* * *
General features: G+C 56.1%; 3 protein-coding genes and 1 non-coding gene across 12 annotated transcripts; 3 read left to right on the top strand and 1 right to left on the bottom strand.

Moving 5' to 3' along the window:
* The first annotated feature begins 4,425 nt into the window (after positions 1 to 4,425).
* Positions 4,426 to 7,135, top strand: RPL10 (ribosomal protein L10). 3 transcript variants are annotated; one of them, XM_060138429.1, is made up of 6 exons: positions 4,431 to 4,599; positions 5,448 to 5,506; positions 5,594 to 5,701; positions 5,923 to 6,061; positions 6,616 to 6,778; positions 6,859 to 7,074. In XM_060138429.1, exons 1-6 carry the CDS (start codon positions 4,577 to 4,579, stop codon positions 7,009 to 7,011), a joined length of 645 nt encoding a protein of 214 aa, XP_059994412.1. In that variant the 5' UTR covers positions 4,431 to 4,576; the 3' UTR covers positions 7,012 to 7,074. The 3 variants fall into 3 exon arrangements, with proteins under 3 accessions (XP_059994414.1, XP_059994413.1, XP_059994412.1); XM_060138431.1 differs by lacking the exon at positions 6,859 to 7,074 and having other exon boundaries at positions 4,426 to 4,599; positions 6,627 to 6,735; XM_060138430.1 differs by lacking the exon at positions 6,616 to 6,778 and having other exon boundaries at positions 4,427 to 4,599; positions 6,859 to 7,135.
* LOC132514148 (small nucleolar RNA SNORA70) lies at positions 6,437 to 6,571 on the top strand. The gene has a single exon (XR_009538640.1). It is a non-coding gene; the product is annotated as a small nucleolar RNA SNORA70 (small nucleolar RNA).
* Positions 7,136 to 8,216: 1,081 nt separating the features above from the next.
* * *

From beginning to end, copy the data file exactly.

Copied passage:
General features: G+C 56.1%; 3 protein-coding genes and 1 non-coding gene across 12 annotated transcripts; 3 read left to right on the top strand and 1 right to left on the bottom strand.

Moving 5' to 3' along the window:
* The first annotated feature begins 4,425 nt into the window (after positions 1 to 4,425).
* Positions 4,426 to 7,135, top strand: RPL10 (ribosomal protein L10). 3 transcript variants are annotated; one of them, XM_060138429.1, is made up of 6 exons: positions 4,431 to 4,599; positions 5,448 to 5,506; positions 5,594 to 5,701; positions 5,923 to 6,061; positions 6,616 to 6,778; positions 6,859 to 7,074. In XM_060138429.1, exons 1-6 carry the CDS (start codon positions 4,577 to 4,579, stop codon positions 7,009 to 7,011), a joined length of 645 nt encoding a protein of 214 aa, XP_059994412.1. In that variant the 5' UTR covers positions 4,431 to 4,576; the 3' UTR covers positions 7,012 to 7,074. The 3 variants fall into 3 exon arrangements, with proteins under 3 accessions (XP_059994414.1, XP_059994413.1, XP_059994412.1); XM_060138431.1 differs by lacking the exon at positions 6,859 to 7,074 and having other exon boundaries at positions 4,426 to 4,599; positions 6,627 to 6,735; XM_060138430.1 differs by lacking the exon at positions 6,616 to 6,778 and having other exon boundaries at positions 4,427 to 4,599; positions 6,859 to 7,135.
* LOC132514148 (small nucleolar RNA SNORA70) lies at positions 6,437 to 6,571 on the top strand. The gene has a single exon (XR_009538640.1). It is a non-coding gene; the product is annotated as a small nucleolar RNA SNORA70 (small nucleolar RNA).
* Positions 7,136 to 8,216: 1,081 nt separating the features above from the next.